Modern Meat Production and Manufactured Risk

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SOC 321 – Week 5
Modern Meat Production & ‘Manufactured Risk’
Since 1950, world meat production has increased fivefold. No society past or present raises and kills so many animals just for their meat. No other society has ever adopted such intensive systems of animal production and nonrenewable resource dependent farming practices. These have evolved to make meat a dietary staple and to meet the demand for ‘cheap’ and plentiful supply of meat.

Billions of animals are slaughtered every year and some environmentalists argue that it s not economical or ecologically sound to feed them in a hungry world. In their view, excessive meat eating is a form of ‘conspicuous consumption.’ They say the hidden costs of factory farming are not clearly evident – it is not economically efficient, ecologically sustainable or socially and ethically acceptable. The harms of over production are numerous and far reaching. Cycles in countries like Brazil where cattle are over produced have the effect of depressing world market prices and deforestation (for cattle ranches) results in environmental degradation. Price supports and subsidies are given to farmers in the developed world, which encourages them to over produce, causing further inequality in world market prices. This form of protectionism (and things like import tariffs) means that they are able to flood world markets and sell below production costs (which is unfair to local farmers). Or they respond by simply ‘dumping’ excess meat and dairy products. Importing food keeps developing countries dependent. Poor countries are being encouraged to follow this model and are being required to adopt intensive farming methods to increase agricultural production. To do this they will have to feed more animals than the land can sustain from local resources alone. Food will be fed to farm animals instead of hungry people.

Another issue worth considering is the amount of wastage or animal tankage that the meat industry generates. As a by-product of slaughtering so many animals huge amounts of waste and excrement is created, which has to be dealt with. Residues of nitrates, phosphates, bacteria, antibiotics, steroids and hormones overload and pollute the environment. This practice of using this waste for pet food (even ‘rendering’ it with dogs and cats put to sleep at shelters) or for animal feed or fertilizer has been linked to food poisoning in humans and Mad Cow Disease in cattle. Excess meat eating has also been linked to the so-called diseases of over consumption like heart attacks, strokes, diabetes, hypertension, obesity and cancer.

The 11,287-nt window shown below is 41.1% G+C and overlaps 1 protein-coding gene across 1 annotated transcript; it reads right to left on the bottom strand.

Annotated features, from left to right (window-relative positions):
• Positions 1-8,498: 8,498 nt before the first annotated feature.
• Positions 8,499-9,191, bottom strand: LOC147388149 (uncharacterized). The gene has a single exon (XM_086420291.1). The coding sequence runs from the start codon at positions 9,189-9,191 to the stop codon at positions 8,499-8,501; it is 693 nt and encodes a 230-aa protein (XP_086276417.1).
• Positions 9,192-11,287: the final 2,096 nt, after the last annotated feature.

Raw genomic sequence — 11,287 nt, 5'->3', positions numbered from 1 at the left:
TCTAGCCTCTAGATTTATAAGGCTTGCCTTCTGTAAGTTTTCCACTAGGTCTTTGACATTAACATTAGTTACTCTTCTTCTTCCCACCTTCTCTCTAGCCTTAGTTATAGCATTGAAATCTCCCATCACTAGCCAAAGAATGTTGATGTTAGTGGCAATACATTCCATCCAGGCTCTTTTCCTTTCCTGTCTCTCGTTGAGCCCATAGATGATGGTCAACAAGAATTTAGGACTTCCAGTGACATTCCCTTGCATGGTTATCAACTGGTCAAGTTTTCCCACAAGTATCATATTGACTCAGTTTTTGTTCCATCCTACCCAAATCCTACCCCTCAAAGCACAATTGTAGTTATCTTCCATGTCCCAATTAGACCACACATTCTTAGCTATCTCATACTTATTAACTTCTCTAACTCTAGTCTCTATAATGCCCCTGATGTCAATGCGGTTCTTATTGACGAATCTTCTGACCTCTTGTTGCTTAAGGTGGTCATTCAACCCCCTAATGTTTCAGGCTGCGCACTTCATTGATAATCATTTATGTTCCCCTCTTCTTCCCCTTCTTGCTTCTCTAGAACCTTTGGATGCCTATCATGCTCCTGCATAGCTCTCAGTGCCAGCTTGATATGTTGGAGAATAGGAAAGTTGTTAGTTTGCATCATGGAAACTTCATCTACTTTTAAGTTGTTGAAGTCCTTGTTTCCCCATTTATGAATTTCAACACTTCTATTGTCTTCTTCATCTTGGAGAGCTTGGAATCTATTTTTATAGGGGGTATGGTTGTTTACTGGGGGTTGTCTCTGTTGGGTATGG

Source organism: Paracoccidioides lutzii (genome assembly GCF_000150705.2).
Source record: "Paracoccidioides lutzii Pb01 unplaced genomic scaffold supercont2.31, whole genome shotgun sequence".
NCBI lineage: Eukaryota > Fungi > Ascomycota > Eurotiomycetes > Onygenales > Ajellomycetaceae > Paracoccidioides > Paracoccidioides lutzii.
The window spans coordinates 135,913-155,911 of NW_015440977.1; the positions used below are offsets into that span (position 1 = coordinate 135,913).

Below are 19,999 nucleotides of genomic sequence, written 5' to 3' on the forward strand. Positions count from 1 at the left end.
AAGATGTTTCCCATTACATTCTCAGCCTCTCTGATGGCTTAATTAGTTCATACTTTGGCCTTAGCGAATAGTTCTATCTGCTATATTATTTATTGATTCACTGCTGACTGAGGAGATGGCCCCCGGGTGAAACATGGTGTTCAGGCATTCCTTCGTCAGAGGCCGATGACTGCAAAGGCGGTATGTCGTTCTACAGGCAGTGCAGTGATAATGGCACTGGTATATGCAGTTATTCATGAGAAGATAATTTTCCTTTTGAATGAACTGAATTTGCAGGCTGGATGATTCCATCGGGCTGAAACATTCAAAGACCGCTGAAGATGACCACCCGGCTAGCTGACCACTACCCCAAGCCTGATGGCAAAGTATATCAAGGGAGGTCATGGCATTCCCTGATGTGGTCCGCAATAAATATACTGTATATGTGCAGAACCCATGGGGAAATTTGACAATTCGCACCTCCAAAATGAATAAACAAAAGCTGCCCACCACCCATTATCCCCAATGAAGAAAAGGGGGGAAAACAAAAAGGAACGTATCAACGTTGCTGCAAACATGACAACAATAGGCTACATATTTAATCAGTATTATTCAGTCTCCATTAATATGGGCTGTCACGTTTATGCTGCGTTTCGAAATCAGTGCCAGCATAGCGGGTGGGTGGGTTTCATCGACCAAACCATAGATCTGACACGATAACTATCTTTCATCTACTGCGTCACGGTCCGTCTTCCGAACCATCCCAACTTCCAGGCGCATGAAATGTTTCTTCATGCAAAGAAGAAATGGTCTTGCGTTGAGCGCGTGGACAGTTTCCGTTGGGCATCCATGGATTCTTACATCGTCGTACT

Conditions at abattoirs are rarely seen on TV or in other media and most people have no clue what actually happens there and how animals are killed. Animal welfare inspectors have reported calves being born on transport trucks and still kicking in their mother’s stomach as she is having her throat slit.

In South Africa legislative and other changes have taken place and The Meat Board which regulated slaughtering facilities and the selling of carcasses, ceased to exist in 1997. Because of deregulation, some of the state-run abattoirs have closed down and others have been privatized and there has been a proliferation of abattoirs. Deregulation combined with the growing number of small abattoirs means that little or no monitoring (including health and animal welfare checks) is taking place. The body replacing the Meat Board – the South African Meat Industry Company (SAMIC) actively markets and encourages meat eating and the government promotes factory farming in this country (Pickover, 2005).

Cattle:
Far from their natural habitat, the cattle in feedlots become prone to all sorts of illnesses. What they are being fed plays a role in this. The rise in grain prices has encouraged the feeding of less expensive materials to cattle and this includes the rendered remains of dead sheep and cattle (even cats and dogs). This practice is being banned now that...
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